It’s not just A-list celebrities and wealthy entrepreneurs descending on Byron Bay; investors, developers and publicans with deep pockets are also lining up to buy into the coastal hot spot.
But, a flurry of development interest, coupled with soaring property prices, has raised concerns in the local community.
The latest listing to turn heads in town is The Sun hotel, which is being offloaded by KTQ Group, the owners and operators of the upmarket Elements of Byron resort.
It follows a string of seven-figure sales over the past 18 months — including the Byron Bay Holiday Village Backpackers, The Bower Byron Bay, Byron at Byron, The Farm Byron Bay and the Byron Beach Hotel.
“I hate saying it but Byron Bay is incredibly hot property,” said CBRE Hotels national director Wayne Bunz, appointed to sell The Sun.
With international travel off the cards, holidaymakers have flocked to Byron Bay since the national lockdown ended, sending the residential and commercial property markets into overdrive.
“That leg of travel between Sydney and Ballina is probably one of the most travelled routes in the country at the moment,” Mr Bunz said.
Offering typical pub food and a gaming area, The Sun is a modern but modest venue in what was once Byron Bay’s industrial estate, now referred to as the Arts Estate or “North Beach”.
The site of the hotel was part of a massive piece of land near Belongil Beach acquired by the wealthy Flannery family in 2010. With founder Peggy Flannery as managing director, KTQ Group went on to develop the $100 million luxury wellness resort Elements of Byron while also establishing and operating The Sun just up the road.
With price expectations of more than $10 million, The Sun sits on a 7600-square-metre parcel of land zoned mixed use, offering rare development potential.
Mr Bunz said he expected the property to sell before expressions of interest close at the end of March, citing “high barriers” to get into the broader Byron market.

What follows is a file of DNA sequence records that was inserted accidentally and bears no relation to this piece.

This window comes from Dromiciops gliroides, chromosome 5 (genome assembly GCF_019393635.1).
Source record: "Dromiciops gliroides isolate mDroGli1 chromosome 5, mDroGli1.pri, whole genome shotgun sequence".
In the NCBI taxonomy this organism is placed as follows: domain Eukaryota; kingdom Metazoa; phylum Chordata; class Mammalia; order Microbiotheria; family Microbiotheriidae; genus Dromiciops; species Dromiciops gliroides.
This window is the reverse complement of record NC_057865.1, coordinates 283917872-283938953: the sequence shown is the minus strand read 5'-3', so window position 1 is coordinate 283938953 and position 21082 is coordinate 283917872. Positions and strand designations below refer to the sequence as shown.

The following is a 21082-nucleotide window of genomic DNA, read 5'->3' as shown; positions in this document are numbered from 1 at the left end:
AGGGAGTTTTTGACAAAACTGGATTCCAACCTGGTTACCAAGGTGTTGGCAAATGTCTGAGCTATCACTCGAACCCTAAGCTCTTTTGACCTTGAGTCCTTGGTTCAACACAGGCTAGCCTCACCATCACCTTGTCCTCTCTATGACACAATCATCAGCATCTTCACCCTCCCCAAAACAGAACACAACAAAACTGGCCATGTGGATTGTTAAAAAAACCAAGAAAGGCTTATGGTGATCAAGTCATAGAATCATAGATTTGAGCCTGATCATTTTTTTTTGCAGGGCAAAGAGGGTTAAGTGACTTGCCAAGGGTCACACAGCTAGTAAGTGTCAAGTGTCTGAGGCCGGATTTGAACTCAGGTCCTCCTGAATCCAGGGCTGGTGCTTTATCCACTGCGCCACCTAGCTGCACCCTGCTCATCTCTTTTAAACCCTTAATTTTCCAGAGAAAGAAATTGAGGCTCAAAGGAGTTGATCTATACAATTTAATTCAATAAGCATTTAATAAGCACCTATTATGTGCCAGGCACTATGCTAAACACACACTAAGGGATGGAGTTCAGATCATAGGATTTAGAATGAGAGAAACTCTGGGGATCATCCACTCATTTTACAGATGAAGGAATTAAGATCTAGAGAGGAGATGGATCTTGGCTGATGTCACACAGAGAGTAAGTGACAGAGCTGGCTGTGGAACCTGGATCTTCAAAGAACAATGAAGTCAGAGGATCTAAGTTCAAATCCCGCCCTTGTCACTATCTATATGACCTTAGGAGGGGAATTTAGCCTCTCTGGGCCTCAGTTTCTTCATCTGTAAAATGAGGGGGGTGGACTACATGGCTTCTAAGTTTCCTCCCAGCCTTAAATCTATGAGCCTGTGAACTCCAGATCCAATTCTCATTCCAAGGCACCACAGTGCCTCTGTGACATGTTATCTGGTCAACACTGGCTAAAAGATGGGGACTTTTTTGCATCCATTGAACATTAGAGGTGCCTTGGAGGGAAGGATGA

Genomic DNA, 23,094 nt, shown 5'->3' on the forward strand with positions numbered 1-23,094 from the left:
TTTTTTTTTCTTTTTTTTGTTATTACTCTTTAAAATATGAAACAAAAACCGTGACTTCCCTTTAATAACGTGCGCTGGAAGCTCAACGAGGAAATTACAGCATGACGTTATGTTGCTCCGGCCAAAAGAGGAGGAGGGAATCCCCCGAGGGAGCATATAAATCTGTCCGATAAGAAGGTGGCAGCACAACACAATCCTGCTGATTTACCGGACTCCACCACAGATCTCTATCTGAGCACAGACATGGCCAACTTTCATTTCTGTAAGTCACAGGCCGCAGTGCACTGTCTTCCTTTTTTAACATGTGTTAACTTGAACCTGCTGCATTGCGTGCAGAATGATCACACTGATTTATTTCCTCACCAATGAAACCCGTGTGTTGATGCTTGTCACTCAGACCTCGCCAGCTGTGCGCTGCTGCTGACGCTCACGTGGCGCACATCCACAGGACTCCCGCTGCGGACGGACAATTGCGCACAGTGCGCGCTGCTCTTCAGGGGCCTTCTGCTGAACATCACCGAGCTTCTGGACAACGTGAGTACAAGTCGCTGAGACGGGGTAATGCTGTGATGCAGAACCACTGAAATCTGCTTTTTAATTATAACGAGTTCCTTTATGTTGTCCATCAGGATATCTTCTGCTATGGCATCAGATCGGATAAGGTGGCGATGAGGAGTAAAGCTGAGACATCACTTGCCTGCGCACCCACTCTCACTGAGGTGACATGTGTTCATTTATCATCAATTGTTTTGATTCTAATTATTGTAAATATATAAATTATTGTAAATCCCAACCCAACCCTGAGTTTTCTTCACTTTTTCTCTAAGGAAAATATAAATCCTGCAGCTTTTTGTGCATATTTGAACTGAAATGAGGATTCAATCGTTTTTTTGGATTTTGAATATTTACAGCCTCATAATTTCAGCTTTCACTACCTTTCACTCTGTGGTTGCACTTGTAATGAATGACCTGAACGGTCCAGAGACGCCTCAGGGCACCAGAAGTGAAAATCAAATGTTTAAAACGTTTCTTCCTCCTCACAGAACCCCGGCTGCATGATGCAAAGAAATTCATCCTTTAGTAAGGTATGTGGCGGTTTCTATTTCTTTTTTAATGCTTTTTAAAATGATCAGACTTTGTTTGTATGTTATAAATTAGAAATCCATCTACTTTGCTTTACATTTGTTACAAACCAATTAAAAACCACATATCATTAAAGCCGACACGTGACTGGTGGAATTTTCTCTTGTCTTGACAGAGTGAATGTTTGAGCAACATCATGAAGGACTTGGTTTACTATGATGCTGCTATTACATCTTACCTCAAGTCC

“There’s only so much land and the council are pretty harsh in giving way to development,” he said.
JLL Hotels national director John Musca, who last month inked an $18.55 million deal for the Byron Bay Holiday Village Backpackers, agreed that development opportunities in town were heavily contested because they were limited.
“The commercial property market [in Byron Bay] has always been strong anyway because the council has a measured approach to development to preserve the aesthetics and the environment,” Mr Musca said.
“You only have to drive up to the Gold Coast to see the difference.”
On Jonson Street, a shopping and retail thoroughfare earmarked for development, the Byron Bay Holiday Village Backpackers attracted 150 direct inquiries.
And, the intensifying interest in Byron meant investors and purchasers were prepared to buy on an unconditional basis, Mr Musca said.
Sydney developer Podia purchased the 4500-square-metre site, promising not to “create a monstrosity”.
“When you have the word Byron involved, it attracts a range of investors,” he said.
“We sold the Byron Bay Beach Hotel for $104 million a year ago and even at that level, the spread of balance sheets and profile of buyers is astounding.”
Development applications have not come without controversy and community opposition.
A sprawling 146-room hotel proposal on Jonson Street was knocked back late last year. The Essence of Byron development garnered 423 objections from the public following a campaign from an active local community group.
The Byron Residents’ Group also campaigned against aspects of a new housing subdivision known as West Byron, which went on to be approved albeit at a much smaller scale than initially proposed.
The group’s founder and independent Byron Shire councillor Cate Coorey said: “We are at the nexus of a gentrification process and a touristification process.
Mr Musca does not expect the level of investor interest in Byron Bay to fall away anytime soon.
“A lot of people that usually go overseas for Christmas just discovered Byron for the first time,” Mr Musca said, adding “every man and his dog was in Byron” over summer.
“I think you can never take that awareness away now.”
This article has been updated since publication.
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